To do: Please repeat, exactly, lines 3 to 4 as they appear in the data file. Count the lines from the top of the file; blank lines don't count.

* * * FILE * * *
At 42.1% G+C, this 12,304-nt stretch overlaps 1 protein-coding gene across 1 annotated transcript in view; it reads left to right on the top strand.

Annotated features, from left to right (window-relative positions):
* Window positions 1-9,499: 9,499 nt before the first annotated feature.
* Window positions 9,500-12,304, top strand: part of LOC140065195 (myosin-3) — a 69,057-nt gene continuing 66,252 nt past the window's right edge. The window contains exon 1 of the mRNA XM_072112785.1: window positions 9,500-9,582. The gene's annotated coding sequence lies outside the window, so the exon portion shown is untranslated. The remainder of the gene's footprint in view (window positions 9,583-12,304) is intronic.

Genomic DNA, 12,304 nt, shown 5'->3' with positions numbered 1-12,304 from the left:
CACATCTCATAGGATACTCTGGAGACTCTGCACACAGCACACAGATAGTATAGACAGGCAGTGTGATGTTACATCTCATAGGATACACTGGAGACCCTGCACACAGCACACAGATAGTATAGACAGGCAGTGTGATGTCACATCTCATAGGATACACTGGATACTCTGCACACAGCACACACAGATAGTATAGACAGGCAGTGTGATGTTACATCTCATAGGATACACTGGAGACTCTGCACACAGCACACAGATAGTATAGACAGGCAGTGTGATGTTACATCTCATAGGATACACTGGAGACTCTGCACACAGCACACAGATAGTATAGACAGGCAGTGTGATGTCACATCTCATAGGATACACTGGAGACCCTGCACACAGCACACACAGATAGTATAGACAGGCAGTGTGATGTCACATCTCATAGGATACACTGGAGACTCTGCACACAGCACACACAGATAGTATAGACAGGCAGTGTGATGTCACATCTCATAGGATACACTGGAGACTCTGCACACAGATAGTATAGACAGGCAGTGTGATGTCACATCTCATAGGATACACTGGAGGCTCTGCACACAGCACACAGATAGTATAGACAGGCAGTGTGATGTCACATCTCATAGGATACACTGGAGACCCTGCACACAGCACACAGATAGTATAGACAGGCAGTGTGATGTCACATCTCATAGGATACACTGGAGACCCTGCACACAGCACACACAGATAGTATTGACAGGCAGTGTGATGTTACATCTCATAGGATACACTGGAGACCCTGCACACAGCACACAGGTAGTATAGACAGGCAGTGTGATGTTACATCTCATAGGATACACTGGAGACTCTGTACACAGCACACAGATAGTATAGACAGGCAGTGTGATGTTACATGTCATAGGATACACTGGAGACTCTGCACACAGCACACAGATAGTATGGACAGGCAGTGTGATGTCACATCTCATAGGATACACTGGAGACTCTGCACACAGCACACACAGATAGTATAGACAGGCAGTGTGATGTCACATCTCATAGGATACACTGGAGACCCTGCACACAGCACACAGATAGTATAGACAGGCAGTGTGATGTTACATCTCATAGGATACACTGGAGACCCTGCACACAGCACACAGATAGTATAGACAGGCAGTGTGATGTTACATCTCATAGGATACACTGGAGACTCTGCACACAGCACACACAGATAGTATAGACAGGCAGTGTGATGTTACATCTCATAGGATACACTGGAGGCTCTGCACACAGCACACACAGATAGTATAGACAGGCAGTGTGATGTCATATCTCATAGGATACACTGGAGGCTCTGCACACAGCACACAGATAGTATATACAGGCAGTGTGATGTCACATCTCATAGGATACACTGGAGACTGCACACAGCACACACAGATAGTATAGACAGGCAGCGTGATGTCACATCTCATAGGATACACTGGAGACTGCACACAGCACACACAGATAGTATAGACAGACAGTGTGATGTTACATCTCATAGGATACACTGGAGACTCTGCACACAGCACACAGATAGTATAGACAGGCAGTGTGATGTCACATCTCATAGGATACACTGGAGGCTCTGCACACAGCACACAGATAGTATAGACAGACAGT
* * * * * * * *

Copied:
* Window positions 1-9,499: 9,499 nt before the first annotated feature.
* Window positions 9,500-12,304, top strand: part of LOC140065195 (myosin-3) — a 69,057-nt gene continuing 66,252 nt past the window's right edge. The window contains exon 1 of the mRNA XM_072112785.1: window positions 9,500-9,582. The gene's annotated coding sequence lies outside the window, so the exon portion shown is untranslated. The remainder of the gene's footprint in view (window positions 9,583-12,304) is intronic.